Do you ever have the experience of a word, a single word, resonating so deeply that something seems to actually shift inside? It happened to me recently. I heard the word staylistening. Instantaneously something settled inside and I knew that’s what I would have wished for as a child and what I still want now. (They say “physician heal thyself” and therein lies a powerful reminder of why I do what I do).
I’m sometimes surprised at how well I staylisten for others given its lack early on but over the decades of professional practice as a therapeutic-coach, I’ve acquired the skill, honed it and can say with hand on heart that it’s something I find enormously satisfying. Equally, when it comes my way from those close to me, I know it’s healing some childhood omission.
So, what is staylistening? A term coined by the founder of Hand in Hand, Patty Wipfler, I’ve recently been in touch with her to find out more about its origin. She told me:
“In the 1970’s and 1980’s, I was meeting regularly with a small group of parents with young children–I had young children myself at that time. We moms all were doing peer listening to one another, and found that it worked amazingly well to reduce the stress in our lives, especially parental stress, if we focused on listening without giving advice, but listening to make it safe enough to laugh, cry, and if we were working on anger or frustration, to tremble and perspire and move our bodies in the process…”
She was the first to write about what they observed really worked and over the years developed an approach to parenting which incorporates staylistening (and stayplaying, special time, etc.) In effect, staylistening describes what to do when children’s heavy feelings arise – be with them, hold them, reassure them, give them space to express themselves without judgment, love them (when it’s the hardest thing to do!) This promotes the emotional healing process. Here’s a link to one of Hand in Hand’s blogposts on staylistening.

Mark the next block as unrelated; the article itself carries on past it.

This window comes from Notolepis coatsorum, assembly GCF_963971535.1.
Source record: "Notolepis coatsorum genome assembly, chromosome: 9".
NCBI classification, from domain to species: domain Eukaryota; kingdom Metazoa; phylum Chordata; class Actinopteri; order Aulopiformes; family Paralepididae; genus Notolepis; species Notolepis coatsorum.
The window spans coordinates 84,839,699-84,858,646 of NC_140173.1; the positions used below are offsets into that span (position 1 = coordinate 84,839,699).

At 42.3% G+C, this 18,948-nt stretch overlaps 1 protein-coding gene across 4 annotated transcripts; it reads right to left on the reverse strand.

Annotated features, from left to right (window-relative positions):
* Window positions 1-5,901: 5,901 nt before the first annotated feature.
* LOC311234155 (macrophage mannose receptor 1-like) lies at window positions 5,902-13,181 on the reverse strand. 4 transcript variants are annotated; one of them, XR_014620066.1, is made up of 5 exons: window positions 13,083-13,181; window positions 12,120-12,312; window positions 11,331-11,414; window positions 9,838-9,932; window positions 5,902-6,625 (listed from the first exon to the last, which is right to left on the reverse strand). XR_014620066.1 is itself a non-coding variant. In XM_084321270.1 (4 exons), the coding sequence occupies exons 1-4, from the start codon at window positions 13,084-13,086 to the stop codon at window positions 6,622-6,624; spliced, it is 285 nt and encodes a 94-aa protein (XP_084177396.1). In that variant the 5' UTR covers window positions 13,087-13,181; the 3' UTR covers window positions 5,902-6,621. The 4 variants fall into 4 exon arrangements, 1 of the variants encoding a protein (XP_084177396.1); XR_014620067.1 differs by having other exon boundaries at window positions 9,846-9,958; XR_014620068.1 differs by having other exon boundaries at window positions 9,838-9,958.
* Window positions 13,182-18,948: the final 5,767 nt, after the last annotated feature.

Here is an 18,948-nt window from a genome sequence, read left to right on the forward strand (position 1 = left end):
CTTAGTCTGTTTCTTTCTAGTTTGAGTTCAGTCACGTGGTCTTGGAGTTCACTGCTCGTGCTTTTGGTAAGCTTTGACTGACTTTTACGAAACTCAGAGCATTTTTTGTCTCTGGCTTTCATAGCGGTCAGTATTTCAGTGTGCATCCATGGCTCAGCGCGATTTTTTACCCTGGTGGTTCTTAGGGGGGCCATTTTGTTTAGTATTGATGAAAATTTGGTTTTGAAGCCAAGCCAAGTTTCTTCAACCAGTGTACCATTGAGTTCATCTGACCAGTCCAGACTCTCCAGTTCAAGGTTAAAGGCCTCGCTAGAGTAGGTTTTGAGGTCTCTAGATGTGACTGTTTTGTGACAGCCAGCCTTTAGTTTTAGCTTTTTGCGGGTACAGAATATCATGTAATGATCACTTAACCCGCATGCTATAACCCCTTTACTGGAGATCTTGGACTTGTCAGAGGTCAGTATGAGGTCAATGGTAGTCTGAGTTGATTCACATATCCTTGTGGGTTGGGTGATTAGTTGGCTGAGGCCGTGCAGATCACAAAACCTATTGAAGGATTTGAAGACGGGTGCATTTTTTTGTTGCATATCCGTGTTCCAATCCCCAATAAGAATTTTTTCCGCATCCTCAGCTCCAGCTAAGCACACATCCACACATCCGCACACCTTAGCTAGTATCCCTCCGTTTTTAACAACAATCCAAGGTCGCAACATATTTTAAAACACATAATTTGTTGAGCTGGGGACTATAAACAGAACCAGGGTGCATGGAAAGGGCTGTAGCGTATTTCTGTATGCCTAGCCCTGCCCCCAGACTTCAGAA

As you probably know, I don’t specialise in parenting or working with children, but I do specialise in healing trauma, the type which originates in early childhood when someone’s needs and wants were ignored, whether through ignorance, inability or deliberately. So for me, the notion of staylistening is as relevant for us as adults as it is for those children fortunate enough to have informed care givers.
Staylistening also resonates deeply with me given its relationship to Eugene Gendlin’s Focusing, of which I am a student. He developed a way to be with another human being – with intention, connection, commitment – in therapeutic settings and beyond that is truly transformational. My focusing oriented therapist and regular focusing partners all provide me with much needed staylistening. Truly, a joy.
If your curiosity is piqued, and you’d like to know more, do reach out via email.